||Ismar Volic (Wellesley)
||Multivariable Calculus and Link Spaces
||Jongil Park (Seoul National U)
||Symplectic 4-manifolds with b2+=1 versus complex surfaces with pg=0
||Nick Kuhn (UVa)
||A new proof of a result of Arone and Mahowald
Crucial to Greg and Mark Mahowald's work on the homotopy groups of a d dimensional sphere, with d odd, is that certain spaces L(k,d) have mod 2 cohomology free over certain finite sub Hopf algebras of the Steenrod algebra. We show how formulae related to the Dickson invariants (Dickson, 1903) make it easy to reduce to the case when d = 1. If there is time, I may survey various proofs of the d=1 case, some of which involve the Steinberg module for the finite groups GL(k,F_2).
||Eric Finster (UVa)
||Simplicial Sets and the Calculus of Coends
Many common constructions of homotopy theory can be very succinctly described in the category of simplicial sets using the calculus of coends. I'll try to give a primer on the definition and use of coends and the survery some examples: skeletal filtrations, Postnikov towers, joins, and (ordinal) subdivision.
||Greg Arone (UVa)
||Operads, Modules, and the Chain Rule
||James Hughes (UVa)
||Operads: A Crash Course
||Nick Kuhn (UVA)
||Representing Homology with Manifolds
||Topology and Robotics
||Victor Turchin (Kansas State University)
||Hodge Decomposition in the Homology of Long Knots
We will describe a natural splitting in the rational homology and homotopy of the spaces of long knots Emb(R1,R^N). This decomposition arises from the cabling maps in the same way as a natural decomposition in the homology of loop spaces arises from power maps. The generating function for the Euler characteristics of the terms of this splitting will be presented. Based on this generating function one can show that both the homology and homotopy ranks of the spaces in question grow at least exponentially. There are two more motivations to study this decomposition. First, it is related to the study of the homology of higher dimensional knots Emb(R^k,R^N). Second, it is deeply related to the question whether Vassiliev invariants can distinguish knots from their inverses.
||Joanna Kania-Bartoszynska (NSF)
||Topological applications of quantum invariants
I will discuss several applications of quantum invariants of 3-manifolds derived form topological quantum field theories. Examples include criteria for periodicity of knots and manifolds, obstructions to embedding one manifold into another, and combinatorial formulas for computing integrals of simple closed curves over character variety of the surface against Goldman's symplectic measure.
||Mike Hill (UVA)
||Equivariant Homotopy Theory
||Ben Cooper (UCSD)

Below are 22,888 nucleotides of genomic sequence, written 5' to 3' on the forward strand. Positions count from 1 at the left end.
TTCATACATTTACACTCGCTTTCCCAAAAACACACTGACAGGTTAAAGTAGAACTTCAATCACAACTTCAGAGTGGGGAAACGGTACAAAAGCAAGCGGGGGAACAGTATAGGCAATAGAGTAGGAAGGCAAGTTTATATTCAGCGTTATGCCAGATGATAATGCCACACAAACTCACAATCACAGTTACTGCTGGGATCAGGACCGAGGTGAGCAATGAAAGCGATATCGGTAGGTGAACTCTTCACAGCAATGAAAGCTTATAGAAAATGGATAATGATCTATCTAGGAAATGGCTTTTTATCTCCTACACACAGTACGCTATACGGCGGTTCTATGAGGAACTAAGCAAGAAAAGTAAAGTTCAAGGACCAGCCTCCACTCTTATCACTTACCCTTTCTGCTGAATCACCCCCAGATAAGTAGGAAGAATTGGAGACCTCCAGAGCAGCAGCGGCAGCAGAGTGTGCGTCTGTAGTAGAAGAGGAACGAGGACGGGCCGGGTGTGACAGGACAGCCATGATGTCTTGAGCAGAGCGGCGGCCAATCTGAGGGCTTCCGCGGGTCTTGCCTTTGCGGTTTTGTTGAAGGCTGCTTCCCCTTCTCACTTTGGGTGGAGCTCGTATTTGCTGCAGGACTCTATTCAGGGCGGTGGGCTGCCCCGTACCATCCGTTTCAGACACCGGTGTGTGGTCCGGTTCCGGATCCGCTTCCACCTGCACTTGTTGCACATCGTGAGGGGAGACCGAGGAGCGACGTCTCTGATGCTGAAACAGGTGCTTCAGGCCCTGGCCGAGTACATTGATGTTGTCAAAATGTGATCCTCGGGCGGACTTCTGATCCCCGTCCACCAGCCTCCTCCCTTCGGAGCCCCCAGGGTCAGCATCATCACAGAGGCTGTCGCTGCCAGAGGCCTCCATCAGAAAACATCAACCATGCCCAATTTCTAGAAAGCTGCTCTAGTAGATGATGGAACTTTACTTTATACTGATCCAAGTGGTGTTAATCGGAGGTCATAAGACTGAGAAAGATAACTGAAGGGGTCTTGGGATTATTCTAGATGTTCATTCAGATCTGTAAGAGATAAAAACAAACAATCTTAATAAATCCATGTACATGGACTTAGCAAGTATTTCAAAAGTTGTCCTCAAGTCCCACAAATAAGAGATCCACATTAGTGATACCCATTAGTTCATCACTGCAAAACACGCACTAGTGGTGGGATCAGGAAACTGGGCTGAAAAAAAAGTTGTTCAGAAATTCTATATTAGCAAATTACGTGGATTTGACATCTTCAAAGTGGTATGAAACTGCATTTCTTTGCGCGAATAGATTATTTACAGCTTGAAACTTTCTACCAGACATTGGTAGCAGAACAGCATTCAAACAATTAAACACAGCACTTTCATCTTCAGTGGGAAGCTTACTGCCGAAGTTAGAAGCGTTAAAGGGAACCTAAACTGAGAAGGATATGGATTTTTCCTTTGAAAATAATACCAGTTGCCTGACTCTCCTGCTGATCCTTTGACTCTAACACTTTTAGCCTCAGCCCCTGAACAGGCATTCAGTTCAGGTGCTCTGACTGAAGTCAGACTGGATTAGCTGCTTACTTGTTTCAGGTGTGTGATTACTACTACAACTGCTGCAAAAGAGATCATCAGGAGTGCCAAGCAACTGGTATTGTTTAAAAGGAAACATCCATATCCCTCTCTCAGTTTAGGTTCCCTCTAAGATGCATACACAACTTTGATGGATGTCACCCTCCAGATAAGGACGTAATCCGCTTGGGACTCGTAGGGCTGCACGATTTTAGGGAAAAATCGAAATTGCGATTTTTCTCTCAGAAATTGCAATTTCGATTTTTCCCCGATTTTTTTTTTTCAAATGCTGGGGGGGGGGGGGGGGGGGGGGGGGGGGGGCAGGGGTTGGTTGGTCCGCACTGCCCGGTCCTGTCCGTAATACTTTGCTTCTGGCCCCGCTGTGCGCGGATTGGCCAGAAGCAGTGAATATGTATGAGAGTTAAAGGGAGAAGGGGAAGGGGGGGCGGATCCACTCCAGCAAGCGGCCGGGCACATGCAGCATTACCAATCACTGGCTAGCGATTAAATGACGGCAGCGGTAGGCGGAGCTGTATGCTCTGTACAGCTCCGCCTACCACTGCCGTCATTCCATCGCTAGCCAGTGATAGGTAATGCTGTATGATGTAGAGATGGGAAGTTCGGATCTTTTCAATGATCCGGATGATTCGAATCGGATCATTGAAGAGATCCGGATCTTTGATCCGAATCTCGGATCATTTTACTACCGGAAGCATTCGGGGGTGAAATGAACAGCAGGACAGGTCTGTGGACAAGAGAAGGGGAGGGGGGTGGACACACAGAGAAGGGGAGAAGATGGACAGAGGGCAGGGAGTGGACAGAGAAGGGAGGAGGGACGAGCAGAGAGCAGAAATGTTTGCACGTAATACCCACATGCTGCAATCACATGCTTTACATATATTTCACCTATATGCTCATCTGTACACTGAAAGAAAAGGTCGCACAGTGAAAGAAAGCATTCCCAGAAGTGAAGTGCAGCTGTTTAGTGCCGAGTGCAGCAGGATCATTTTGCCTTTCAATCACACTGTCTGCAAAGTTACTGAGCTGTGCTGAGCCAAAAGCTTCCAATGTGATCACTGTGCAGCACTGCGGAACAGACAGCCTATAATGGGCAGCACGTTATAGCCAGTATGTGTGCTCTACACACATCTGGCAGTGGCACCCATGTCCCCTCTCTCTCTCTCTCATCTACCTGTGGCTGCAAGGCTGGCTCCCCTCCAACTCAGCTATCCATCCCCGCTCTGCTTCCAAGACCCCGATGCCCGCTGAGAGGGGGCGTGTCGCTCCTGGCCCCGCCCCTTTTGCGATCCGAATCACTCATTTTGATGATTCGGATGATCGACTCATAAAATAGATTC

||Homology and 3-manifold cobordisms
I will describe recent work on topological field theory in three dimensions, explaining how an algebra yields a certain kind of 3-dimensional field theory in a functorial way, how this implies the existence of an action of certain 3-manifold cobordisms on the algebra's homology.
||Abdelmalek Abdesselam (UVA)
||Upper bounds for classical spin networks
In a recent article, Garoufalidis and van der Veen proposed an analogue of the volume conjecture for classical spin networks. These are generalizations of 3n-j coefficients from SU(2) recoupling theory for angular momentum in quantum mechanics. We will present new upper bounds on the evaluation of such networks, in the general case. For the case of drum graphs we also have lower bounds which allow for the exact determination of the growth rate when the number of `colors' goes to infinity.
||Jozef Przytycki (George Washington U)
||Algebra Situs: Panorama of Skein Modules
Skein Modules are algebraic object associated to a manifold, usually constructed as a formal linear combination of embedded (or immersed) submanifolds, or simplicial complexes, modulo locally defined relations. In more restricted setting skein module is a module associated to a 3-dimensional manifold, by considering linear combinations of links (or graphs) in the manifold, modulo properly chosen (skein) relations. It is the main object of the algebraic topology based on knots. In the choice of relations one takes into account several factors:
(i) Is the module we obtain accessible (computable)?
(ii) How precise are our modules in distinguishing 3-manifolds and links
(iii) Does the module reflect topology/geometry of a 3-manifold
(e.g. surfaces in a manifold, geometric decomposition of a manifold)?.
(iv) Does the module admit some additional structure (e.g.~filtration,
gradation, multiplication, Hopf algebra structure)?
In this talk we offer a panorama of skein modules.